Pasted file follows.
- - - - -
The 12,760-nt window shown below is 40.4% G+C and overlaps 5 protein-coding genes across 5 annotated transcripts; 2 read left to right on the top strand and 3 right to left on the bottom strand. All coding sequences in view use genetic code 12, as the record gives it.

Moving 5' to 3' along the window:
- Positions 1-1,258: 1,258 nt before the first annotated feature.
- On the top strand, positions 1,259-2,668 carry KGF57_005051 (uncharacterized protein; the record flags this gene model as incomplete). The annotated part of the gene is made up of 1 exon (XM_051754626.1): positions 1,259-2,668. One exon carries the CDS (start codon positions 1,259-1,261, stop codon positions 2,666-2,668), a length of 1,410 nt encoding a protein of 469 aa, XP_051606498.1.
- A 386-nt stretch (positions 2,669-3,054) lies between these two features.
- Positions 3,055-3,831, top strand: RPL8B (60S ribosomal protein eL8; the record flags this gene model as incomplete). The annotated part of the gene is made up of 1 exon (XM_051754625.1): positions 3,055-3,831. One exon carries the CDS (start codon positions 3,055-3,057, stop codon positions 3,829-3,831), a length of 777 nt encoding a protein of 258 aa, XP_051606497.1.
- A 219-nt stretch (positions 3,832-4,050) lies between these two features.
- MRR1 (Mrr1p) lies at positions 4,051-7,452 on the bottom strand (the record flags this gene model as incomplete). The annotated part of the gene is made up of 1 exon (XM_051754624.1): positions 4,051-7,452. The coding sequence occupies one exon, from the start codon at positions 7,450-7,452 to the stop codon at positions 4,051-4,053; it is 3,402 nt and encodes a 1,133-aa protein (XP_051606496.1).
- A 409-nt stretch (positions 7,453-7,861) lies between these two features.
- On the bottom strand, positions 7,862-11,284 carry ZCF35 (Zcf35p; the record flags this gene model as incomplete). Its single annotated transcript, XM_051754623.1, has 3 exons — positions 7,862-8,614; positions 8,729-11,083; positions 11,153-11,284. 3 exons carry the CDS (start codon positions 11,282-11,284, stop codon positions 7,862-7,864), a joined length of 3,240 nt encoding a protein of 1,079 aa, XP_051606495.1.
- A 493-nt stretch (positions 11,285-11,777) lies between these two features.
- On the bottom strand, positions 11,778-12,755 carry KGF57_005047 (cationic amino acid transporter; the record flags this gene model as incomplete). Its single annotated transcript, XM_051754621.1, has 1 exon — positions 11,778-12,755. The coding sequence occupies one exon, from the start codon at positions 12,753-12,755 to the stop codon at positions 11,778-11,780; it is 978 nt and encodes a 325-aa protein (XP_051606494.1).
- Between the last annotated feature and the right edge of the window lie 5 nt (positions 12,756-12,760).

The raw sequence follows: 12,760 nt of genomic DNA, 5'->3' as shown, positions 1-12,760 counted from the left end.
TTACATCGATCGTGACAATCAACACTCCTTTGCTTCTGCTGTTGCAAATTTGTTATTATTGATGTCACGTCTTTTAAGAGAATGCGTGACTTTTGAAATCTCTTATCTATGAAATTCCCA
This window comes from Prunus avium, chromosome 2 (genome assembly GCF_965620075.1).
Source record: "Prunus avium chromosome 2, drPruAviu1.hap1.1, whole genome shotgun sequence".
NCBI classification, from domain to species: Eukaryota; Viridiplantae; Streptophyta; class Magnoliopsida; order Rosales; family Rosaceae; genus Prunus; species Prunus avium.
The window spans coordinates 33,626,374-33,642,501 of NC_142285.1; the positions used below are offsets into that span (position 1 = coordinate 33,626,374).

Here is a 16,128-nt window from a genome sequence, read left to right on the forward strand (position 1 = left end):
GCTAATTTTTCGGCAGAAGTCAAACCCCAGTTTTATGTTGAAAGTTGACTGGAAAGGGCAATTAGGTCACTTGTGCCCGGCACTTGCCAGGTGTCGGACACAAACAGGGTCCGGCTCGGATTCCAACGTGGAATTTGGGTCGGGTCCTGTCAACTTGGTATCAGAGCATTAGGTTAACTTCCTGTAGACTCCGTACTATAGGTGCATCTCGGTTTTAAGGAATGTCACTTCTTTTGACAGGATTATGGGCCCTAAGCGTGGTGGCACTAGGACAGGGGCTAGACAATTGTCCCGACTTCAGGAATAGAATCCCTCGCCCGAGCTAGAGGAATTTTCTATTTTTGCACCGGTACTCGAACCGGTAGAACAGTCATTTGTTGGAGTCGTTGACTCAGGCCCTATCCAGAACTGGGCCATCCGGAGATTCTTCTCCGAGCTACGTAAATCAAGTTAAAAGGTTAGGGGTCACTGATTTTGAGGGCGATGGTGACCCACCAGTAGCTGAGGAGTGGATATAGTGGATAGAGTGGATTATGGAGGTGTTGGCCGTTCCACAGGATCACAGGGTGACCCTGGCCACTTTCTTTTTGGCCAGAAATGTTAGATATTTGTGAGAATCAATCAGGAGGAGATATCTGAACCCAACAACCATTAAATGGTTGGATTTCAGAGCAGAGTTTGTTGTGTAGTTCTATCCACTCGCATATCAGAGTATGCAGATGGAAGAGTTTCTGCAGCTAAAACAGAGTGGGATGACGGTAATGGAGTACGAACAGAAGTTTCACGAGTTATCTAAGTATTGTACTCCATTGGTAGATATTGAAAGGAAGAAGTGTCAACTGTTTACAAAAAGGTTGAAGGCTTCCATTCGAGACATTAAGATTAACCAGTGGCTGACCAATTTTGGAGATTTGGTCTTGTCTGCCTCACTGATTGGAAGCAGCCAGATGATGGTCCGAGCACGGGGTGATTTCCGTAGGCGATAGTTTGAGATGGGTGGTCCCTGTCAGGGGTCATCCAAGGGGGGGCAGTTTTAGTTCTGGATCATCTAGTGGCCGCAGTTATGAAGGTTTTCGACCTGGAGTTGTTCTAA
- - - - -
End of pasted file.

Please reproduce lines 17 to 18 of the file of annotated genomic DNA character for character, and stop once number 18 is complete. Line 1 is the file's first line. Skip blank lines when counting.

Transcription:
Source record: "Prunus avium chromosome 2, drPruAviu1.hap1.1, whole genome shotgun sequence".
NCBI classification, from domain to species: Eukaryota; Viridiplantae; Streptophyta; class Magnoliopsida; order Rosales; family Rosaceae; genus Prunus; species Prunus avium.